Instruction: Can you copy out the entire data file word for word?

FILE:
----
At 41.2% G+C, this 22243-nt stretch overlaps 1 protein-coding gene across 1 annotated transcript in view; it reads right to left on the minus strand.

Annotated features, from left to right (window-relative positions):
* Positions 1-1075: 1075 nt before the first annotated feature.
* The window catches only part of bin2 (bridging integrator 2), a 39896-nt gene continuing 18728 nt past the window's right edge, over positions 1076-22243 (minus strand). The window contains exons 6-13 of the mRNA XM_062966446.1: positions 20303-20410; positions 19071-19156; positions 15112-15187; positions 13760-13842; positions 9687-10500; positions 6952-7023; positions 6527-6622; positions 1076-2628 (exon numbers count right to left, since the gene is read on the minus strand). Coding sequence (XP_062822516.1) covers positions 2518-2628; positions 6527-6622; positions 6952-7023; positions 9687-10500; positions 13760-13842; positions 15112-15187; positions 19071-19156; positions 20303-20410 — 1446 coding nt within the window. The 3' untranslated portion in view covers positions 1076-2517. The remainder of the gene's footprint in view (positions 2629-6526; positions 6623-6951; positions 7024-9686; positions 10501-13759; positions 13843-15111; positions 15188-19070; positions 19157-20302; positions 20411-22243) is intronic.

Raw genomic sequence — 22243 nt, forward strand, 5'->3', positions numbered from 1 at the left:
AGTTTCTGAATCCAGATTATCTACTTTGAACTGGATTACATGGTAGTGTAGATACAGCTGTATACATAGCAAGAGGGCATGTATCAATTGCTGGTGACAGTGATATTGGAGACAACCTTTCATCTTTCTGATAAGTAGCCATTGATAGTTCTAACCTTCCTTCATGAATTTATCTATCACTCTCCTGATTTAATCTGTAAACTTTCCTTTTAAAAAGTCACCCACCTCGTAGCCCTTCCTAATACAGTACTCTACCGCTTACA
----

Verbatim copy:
At 41.2% G+C, this 22243-nt stretch overlaps 1 protein-coding gene across 1 annotated transcript in view; it reads right to left on the minus strand.

Annotated features, from left to right (window-relative positions):
* Positions 1-1075: 1075 nt before the first annotated feature.
* The window catches only part of bin2 (bridging integrator 2), a 39896-nt gene continuing 18728 nt past the window's right edge, over positions 1076-22243 (minus strand). The window contains exons 6-13 of the mRNA XM_062966446.1: positions 20303-20410; positions 19071-19156; positions 15112-15187; positions 13760-13842; positions 9687-10500; positions 6952-7023; positions 6527-6622; positions 1076-2628 (exon numbers count right to left, since the gene is read on the minus strand). Coding sequence (XP_062822516.1) covers positions 2518-2628; positions 6527-6622; positions 6952-7023; positions 9687-10500; positions 13760-13842; positions 15112-15187; positions 19071-19156; positions 20303-20410 — 1446 coding nt within the window. The 3' untranslated portion in view covers positions 1076-2517. The remainder of the gene's footprint in view (positions 2629-6526; positions 6623-6951; positions 7024-9686; positions 10501-13759; positions 13843-15111; positions 15188-19070; positions 19157-20302; positions 20411-22243) is intronic.

Raw genomic sequence — 22243 nt, forward strand, 5'->3', positions numbered from 1 at the left:
AGTTTCTGAATCCAGATTATCTACTTTGAACTGGATTACATGGTAGTGTAGATACAGCTGTATACATAGCAAGAGGGCATGTATCAATTGCTGGTGACAGTGATATTGGAGACAACCTTTCATCTTTCTGATAAGTAGCCATTGATAGTTCTAACCTTCCTTCATGAATTTATCTATCACTCTCCTGATTTAATCTGTAAACTTTCCTTTTAAAAAGTCACCCACCTCGTAGCCCTTCCTAATACAGTACTCTACCGCTTACA